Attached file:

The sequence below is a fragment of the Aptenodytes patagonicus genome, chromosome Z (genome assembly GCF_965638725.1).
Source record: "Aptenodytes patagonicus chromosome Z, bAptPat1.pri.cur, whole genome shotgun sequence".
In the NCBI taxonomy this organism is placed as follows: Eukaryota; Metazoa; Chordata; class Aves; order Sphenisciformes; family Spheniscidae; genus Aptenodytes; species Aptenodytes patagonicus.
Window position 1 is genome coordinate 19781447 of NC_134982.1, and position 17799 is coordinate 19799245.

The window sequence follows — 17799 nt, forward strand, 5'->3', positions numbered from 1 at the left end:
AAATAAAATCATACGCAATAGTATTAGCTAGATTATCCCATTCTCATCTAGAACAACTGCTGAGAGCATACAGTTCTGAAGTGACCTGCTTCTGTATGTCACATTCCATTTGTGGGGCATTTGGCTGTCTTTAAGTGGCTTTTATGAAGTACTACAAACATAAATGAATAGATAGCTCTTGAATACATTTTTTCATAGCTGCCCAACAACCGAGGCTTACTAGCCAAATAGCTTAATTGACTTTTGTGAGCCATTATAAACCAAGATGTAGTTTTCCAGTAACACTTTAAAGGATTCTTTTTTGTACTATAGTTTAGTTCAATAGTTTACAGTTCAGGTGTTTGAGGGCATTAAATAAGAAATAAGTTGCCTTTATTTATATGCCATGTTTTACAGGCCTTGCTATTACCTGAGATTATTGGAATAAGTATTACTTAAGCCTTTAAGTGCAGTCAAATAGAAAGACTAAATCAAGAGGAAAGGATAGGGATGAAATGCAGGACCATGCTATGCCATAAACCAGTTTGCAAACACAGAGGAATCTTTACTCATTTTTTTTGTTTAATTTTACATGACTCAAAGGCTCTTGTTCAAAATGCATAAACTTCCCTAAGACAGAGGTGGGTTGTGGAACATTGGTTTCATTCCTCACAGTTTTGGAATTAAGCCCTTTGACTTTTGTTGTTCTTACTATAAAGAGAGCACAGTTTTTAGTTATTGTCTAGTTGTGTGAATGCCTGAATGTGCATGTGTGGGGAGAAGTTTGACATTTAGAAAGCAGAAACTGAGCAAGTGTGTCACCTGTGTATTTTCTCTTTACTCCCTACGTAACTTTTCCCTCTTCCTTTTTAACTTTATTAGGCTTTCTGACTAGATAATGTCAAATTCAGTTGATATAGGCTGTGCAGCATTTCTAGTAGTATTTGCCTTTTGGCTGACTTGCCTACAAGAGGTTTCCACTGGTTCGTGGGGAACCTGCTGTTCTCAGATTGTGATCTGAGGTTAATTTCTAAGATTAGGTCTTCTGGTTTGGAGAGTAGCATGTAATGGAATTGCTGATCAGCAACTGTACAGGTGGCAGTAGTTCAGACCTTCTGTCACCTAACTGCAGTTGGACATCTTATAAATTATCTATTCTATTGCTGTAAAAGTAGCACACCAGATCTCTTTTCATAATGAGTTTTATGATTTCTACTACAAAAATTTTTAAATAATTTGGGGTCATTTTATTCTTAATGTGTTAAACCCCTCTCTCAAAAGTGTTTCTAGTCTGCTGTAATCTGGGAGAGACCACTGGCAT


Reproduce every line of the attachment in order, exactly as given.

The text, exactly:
The sequence below is a fragment of the Aptenodytes patagonicus genome, chromosome Z (genome assembly GCF_965638725.1).
Source record: "Aptenodytes patagonicus chromosome Z, bAptPat1.pri.cur, whole genome shotgun sequence".
In the NCBI taxonomy this organism is placed as follows: Eukaryota; Metazoa; Chordata; class Aves; order Sphenisciformes; family Spheniscidae; genus Aptenodytes; species Aptenodytes patagonicus.
Window position 1 is genome coordinate 19781447 of NC_134982.1, and position 17799 is coordinate 19799245.

The window sequence follows — 17799 nt, forward strand, 5'->3', positions numbered from 1 at the left end:
AAATAAAATCATACGCAATAGTATTAGCTAGATTATCCCATTCTCATCTAGAACAACTGCTGAGAGCATACAGTTCTGAAGTGACCTGCTTCTGTATGTCACATTCCATTTGTGGGGCATTTGGCTGTCTTTAAGTGGCTTTTATGAAGTACTACAAACATAAATGAATAGATAGCTCTTGAATACATTTTTTCATAGCTGCCCAACAACCGAGGCTTACTAGCCAAATAGCTTAATTGACTTTTGTGAGCCATTATAAACCAAGATGTAGTTTTCCAGTAACACTTTAAAGGATTCTTTTTTGTACTATAGTTTAGTTCAATAGTTTACAGTTCAGGTGTTTGAGGGCATTAAATAAGAAATAAGTTGCCTTTATTTATATGCCATGTTTTACAGGCCTTGCTATTACCTGAGATTATTGGAATAAGTATTACTTAAGCCTTTAAGTGCAGTCAAATAGAAAGACTAAATCAAGAGGAAAGGATAGGGATGAAATGCAGGACCATGCTATGCCATAAACCAGTTTGCAAACACAGAGGAATCTTTACTCATTTTTTTTGTTTAATTTTACATGACTCAAAGGCTCTTGTTCAAAATGCATAAACTTCCCTAAGACAGAGGTGGGTTGTGGAACATTGGTTTCATTCCTCACAGTTTTGGAATTAAGCCCTTTGACTTTTGTTGTTCTTACTATAAAGAGAGCACAGTTTTTAGTTATTGTCTAGTTGTGTGAATGCCTGAATGTGCATGTGTGGGGAGAAGTTTGACATTTAGAAAGCAGAAACTGAGCAAGTGTGTCACCTGTGTATTTTCTCTTTACTCCCTACGTAACTTTTCCCTCTTCCTTTTTAACTTTATTAGGCTTTCTGACTAGATAATGTCAAATTCAGTTGATATAGGCTGTGCAGCATTTCTAGTAGTATTTGCCTTTTGGCTGACTTGCCTACAAGAGGTTTCCACTGGTTCGTGGGGAACCTGCTGTTCTCAGATTGTGATCTGAGGTTAATTTCTAAGATTAGGTCTTCTGGTTTGGAGAGTAGCATGTAATGGAATTGCTGATCAGCAACTGTACAGGTGGCAGTAGTTCAGACCTTCTGTCACCTAACTGCAGTTGGACATCTTATAAATTATCTATTCTATTGCTGTAAAAGTAGCACACCAGATCTCTTTTCATAATGAGTTTTATGATTTCTACTACAAAAATTTTTAAATAATTTGGGGTCATTTTATTCTTAATGTGTTAAACCCCTCTCTCAAAAGTGTTTCTAGTCTGCTGTAATCTGGGAGAGACCACTGGCAT